Prescription drugs sold by Hims and Roman—both founded in 2017—are available at most pharmacies nationwide. And retail giants like Walmart and CVS Health also offer medical consultations through apps and websites. So what's new here?
Hims' 30-year-old founder, Andrew Dudum, says his company is revamping the process "so people can have an amazing experience" and get "extremely beautiful products."
Hims—which also sells shampoo, vitamins and other consumer items—puts its products in discrete, minimalist packaging stamped with the company name. Its female-focused site, Hers, similarly offers custom-wrapped medications for low-sex drive alongside hair and skin products.
Customers are invited to "Shop Sex" or "Shop Hair," alongside Instagram-ready photos of young models and messages like: "we're here to help reduce the stress and guesswork out of your sexy time."
Roman CEO Zachariah Reitano, 28, says his company offers customers a chance "to talk about these things that can be highly stigmatized."
But real-time communication between doctor and patient doesn't always happen.
Telemedicine laws vary by state, and in many cases physicians can write prescriptions after simply reviewing a patient's stored responses to online questionnaires. Sometimes doctors will need to seek extra details via text messages or a phone call. Roman's website gives an example of a typical transaction in which the patient spends 20 minutes providing information and the physician spends two minutes reviewing it.
That's about the same length as a traditional U.S. office visit, according to data published two years ago. And Roman and Hims say their model is more convenient, discrete and often cheaper than the traditional office visit.
But customers looking for savings might be disappointed. Hims, Roman and most of their counterparts don't take insurance, and instead charge a cash fee.
Most of the drugs they sell can be found for less using prescription discount apps like GoodRx, which identifies the best prices at local pharmacies and applies coupons.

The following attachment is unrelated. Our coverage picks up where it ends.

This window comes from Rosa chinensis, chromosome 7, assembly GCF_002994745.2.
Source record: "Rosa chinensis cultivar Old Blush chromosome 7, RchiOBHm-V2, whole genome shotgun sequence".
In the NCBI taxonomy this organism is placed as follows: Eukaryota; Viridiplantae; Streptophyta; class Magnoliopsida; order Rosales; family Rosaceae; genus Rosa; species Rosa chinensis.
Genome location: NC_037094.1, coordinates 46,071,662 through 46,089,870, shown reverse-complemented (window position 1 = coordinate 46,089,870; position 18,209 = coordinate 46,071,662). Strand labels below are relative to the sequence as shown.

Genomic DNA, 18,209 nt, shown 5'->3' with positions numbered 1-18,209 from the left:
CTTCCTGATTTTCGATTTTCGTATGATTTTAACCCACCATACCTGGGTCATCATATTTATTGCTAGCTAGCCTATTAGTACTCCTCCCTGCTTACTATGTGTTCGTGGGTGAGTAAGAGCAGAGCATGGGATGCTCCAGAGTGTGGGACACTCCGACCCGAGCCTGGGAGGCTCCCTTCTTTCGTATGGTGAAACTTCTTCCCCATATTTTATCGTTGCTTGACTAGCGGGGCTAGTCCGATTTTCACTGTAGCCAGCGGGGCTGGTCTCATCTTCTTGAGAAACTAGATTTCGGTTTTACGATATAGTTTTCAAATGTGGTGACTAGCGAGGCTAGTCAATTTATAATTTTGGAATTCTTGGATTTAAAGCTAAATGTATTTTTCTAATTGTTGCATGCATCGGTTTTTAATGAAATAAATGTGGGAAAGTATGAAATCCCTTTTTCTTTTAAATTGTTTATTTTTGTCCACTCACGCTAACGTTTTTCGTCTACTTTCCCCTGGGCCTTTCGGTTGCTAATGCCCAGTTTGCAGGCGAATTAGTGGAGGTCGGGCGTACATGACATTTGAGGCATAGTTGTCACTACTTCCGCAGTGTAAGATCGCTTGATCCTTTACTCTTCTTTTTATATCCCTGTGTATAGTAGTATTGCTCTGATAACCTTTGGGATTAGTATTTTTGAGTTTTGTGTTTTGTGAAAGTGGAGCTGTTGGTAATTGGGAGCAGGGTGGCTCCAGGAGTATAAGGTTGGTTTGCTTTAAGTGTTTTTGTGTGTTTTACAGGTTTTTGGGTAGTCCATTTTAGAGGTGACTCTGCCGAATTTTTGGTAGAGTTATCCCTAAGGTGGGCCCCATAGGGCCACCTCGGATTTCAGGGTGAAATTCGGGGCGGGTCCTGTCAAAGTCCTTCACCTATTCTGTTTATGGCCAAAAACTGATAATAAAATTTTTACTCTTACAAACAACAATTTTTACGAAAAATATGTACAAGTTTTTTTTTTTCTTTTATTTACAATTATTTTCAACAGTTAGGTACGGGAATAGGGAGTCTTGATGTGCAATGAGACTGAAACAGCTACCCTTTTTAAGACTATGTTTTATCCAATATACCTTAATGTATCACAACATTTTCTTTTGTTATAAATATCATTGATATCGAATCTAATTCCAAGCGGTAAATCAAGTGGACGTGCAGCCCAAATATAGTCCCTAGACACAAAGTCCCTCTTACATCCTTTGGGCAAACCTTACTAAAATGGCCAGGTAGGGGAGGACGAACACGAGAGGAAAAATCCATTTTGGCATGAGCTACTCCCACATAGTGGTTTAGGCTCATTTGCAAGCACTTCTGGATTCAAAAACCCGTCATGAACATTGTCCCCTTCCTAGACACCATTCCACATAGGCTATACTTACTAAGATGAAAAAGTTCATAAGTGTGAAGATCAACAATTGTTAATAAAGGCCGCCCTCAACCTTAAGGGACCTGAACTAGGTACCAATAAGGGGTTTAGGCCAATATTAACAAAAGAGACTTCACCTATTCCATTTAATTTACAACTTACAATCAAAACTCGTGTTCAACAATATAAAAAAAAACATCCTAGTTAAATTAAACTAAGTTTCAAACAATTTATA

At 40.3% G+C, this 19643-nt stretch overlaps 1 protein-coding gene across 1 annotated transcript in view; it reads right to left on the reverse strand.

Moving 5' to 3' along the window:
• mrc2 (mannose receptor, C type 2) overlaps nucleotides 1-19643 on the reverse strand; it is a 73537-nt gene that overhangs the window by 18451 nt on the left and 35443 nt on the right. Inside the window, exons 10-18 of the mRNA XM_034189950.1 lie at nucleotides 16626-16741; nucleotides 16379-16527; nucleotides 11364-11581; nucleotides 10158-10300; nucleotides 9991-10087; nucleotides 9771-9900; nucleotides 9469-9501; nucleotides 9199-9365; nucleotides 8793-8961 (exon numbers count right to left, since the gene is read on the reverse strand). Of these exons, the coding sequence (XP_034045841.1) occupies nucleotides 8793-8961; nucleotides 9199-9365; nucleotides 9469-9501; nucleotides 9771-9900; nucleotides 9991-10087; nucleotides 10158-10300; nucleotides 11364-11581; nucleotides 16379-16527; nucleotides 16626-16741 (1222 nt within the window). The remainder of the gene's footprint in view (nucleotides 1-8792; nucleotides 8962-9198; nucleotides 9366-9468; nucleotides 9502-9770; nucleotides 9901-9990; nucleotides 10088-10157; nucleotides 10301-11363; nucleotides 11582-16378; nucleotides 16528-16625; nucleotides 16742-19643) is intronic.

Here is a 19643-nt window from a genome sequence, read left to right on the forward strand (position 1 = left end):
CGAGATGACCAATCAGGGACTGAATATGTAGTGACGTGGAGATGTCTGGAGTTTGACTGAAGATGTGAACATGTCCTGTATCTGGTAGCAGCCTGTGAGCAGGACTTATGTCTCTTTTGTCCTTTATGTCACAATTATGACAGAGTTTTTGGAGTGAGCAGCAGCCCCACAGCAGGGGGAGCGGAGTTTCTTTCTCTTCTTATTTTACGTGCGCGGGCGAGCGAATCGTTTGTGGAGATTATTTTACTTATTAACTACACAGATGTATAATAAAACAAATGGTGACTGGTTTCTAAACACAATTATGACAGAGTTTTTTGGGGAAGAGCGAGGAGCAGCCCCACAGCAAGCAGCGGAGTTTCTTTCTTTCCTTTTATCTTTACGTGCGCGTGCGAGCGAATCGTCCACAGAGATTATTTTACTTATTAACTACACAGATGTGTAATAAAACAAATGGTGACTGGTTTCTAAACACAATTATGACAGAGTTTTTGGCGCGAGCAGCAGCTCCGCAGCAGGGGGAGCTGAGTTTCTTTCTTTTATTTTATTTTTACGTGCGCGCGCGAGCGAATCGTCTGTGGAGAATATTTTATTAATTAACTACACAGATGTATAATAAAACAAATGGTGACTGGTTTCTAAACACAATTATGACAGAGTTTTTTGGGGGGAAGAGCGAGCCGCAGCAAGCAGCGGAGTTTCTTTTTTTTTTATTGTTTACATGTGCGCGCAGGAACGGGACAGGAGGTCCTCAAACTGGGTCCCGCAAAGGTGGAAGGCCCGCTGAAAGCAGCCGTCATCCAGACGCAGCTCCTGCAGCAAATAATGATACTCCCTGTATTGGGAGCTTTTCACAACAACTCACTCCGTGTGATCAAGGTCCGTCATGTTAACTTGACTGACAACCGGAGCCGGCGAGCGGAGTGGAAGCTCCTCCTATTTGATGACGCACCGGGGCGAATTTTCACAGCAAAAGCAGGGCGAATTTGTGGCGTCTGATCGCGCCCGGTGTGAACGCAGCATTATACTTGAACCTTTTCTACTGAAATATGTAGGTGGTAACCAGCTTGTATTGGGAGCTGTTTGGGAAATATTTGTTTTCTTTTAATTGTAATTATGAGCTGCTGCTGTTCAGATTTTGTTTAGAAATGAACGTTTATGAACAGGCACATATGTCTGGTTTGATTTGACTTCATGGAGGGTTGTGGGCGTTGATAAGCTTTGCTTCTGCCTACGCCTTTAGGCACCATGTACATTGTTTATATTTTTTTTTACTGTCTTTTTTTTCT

For instance, Hims sells the generic form of the hair loss drug Propecia at $28.50 for a month's supply, versus $11 at many national chains like Walmart or CVS.
Hims said in a statemejpoernt it offers "enormous value" and convenience by eliminating trips to the doctor, pharmacy visits and insurance copay fees.
A spokesman for Roman declined to comment on its prices.
As consumers increasingly migrate to the web for health services, experts say telemedicine will become more common. But even proponents of the technology stress the importance of maintaining conventional standards of care.
Many large hospitals and insurers offer online consultations, while also giving physicians access to patients' full medical records.
In the case of someone seeking a beta blocker for anxiety, a physician might notice that the patient had an irregular heart reading at a previous checkup. That might signal a potential safety issue since beta blockers can sometimes cause a dangerously slow heart rate.
Dr. Jonah Feldman says that kind of detail might be missed by an online service relying solely on patient-provided information.
The new websites "are really moving backward to a more fragmented version of care," said Feldman, a medical technology specialist at New York University's Winthrop hospital in New York.